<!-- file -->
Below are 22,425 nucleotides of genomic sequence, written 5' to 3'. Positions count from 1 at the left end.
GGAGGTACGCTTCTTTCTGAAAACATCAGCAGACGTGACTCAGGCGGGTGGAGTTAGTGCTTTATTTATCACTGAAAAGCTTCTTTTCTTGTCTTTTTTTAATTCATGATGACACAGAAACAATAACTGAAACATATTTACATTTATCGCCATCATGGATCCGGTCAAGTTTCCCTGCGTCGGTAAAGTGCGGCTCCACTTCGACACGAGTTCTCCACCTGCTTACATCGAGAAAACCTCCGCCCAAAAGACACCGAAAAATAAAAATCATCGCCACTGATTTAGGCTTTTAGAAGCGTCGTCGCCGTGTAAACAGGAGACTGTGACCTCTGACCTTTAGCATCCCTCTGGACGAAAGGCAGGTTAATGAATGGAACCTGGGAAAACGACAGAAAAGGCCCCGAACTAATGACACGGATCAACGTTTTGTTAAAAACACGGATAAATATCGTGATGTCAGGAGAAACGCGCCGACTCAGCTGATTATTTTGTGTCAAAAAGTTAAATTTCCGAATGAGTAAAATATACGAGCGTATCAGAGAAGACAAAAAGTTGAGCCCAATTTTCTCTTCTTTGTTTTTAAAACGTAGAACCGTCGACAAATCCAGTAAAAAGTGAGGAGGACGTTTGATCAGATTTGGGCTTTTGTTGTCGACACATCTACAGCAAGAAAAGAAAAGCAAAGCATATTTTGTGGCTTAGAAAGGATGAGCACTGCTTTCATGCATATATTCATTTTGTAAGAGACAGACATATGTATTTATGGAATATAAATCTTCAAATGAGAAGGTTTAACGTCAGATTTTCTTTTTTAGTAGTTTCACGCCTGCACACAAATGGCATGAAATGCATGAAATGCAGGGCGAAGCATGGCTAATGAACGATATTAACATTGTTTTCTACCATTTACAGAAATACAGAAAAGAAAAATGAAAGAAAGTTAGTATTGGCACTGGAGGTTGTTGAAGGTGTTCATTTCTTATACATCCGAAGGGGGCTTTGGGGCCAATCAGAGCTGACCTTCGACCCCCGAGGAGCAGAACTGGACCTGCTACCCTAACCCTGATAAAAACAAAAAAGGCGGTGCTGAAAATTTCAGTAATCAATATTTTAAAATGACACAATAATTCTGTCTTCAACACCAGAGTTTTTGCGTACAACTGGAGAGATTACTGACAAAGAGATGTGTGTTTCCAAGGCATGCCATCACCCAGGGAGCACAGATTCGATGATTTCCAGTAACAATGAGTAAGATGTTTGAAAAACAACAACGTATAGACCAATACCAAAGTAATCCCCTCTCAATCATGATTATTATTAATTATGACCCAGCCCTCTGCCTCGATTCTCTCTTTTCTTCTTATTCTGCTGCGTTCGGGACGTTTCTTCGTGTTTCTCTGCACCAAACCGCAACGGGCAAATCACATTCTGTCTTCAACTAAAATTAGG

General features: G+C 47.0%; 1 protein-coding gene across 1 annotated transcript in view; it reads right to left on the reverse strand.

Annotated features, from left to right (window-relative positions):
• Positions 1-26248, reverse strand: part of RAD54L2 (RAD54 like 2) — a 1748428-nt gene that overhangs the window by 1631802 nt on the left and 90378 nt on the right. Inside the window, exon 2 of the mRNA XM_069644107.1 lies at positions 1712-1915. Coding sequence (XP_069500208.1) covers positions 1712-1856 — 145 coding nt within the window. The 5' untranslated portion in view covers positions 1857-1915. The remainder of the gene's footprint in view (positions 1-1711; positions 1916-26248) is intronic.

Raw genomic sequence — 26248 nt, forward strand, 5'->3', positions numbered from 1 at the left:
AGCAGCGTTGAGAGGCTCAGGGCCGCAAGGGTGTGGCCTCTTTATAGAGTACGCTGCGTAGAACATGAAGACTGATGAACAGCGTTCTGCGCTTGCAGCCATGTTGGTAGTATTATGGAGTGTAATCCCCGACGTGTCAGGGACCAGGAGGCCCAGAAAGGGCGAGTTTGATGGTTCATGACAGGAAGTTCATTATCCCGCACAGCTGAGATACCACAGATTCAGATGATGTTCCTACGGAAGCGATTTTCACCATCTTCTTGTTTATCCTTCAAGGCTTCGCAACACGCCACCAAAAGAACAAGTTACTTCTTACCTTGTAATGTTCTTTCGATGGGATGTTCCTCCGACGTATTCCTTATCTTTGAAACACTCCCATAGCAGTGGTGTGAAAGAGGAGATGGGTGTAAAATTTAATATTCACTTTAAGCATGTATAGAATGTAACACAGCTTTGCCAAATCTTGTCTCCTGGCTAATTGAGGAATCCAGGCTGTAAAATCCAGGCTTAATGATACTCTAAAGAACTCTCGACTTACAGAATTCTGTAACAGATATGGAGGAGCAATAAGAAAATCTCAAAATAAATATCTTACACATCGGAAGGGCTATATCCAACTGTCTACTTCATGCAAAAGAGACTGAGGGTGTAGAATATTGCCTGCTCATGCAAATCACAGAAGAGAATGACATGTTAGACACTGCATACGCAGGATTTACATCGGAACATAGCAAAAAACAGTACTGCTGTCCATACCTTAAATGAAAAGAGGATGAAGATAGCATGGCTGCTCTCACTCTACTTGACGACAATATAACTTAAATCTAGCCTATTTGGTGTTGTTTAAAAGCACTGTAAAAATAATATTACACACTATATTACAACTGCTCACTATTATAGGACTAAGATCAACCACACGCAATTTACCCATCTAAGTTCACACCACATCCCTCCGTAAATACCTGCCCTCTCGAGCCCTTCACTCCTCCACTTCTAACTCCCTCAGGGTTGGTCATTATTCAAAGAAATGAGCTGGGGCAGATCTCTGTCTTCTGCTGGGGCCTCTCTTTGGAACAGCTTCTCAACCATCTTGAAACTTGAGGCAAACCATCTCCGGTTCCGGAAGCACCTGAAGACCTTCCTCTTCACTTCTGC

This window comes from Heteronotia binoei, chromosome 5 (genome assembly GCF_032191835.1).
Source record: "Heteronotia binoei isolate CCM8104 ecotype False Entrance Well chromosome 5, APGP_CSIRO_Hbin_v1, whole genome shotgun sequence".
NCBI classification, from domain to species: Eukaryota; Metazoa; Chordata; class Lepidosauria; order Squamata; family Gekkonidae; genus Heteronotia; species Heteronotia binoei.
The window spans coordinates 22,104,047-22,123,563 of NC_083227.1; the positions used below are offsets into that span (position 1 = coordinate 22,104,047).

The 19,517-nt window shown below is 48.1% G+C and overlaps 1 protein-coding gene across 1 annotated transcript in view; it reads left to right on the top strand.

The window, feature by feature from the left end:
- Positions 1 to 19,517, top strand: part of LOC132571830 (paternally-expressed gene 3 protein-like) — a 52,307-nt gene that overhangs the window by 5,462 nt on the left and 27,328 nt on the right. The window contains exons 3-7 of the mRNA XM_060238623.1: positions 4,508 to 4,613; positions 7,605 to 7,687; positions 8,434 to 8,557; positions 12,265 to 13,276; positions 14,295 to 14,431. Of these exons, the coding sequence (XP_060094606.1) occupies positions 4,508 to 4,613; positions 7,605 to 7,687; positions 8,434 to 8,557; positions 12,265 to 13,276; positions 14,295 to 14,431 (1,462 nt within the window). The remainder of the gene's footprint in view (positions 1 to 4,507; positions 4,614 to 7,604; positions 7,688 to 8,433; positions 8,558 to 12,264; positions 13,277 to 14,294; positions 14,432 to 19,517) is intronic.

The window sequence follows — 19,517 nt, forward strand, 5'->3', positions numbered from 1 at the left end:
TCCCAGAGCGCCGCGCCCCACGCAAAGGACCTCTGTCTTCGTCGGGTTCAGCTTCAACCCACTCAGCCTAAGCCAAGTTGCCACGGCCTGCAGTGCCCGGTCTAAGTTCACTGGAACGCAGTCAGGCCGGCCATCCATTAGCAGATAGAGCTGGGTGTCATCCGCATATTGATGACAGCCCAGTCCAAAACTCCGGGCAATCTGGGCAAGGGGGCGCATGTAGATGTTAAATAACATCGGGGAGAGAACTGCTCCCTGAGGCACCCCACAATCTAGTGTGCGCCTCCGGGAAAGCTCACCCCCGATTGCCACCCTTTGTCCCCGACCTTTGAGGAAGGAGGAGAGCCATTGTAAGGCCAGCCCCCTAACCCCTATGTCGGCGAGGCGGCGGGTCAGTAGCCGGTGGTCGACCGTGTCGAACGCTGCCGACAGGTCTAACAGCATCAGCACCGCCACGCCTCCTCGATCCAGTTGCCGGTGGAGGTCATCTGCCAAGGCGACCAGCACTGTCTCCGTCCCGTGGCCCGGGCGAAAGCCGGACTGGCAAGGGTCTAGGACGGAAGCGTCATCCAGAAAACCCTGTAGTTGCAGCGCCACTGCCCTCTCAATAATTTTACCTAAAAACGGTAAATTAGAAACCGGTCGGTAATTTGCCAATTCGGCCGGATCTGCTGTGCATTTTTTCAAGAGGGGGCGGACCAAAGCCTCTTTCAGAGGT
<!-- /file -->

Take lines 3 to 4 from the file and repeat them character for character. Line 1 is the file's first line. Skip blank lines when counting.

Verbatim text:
General features: G+C 47.0%; 1 protein-coding gene across 1 annotated transcript in view; it reads right to left on the reverse strand.

Annotated features, from left to right (window-relative positions):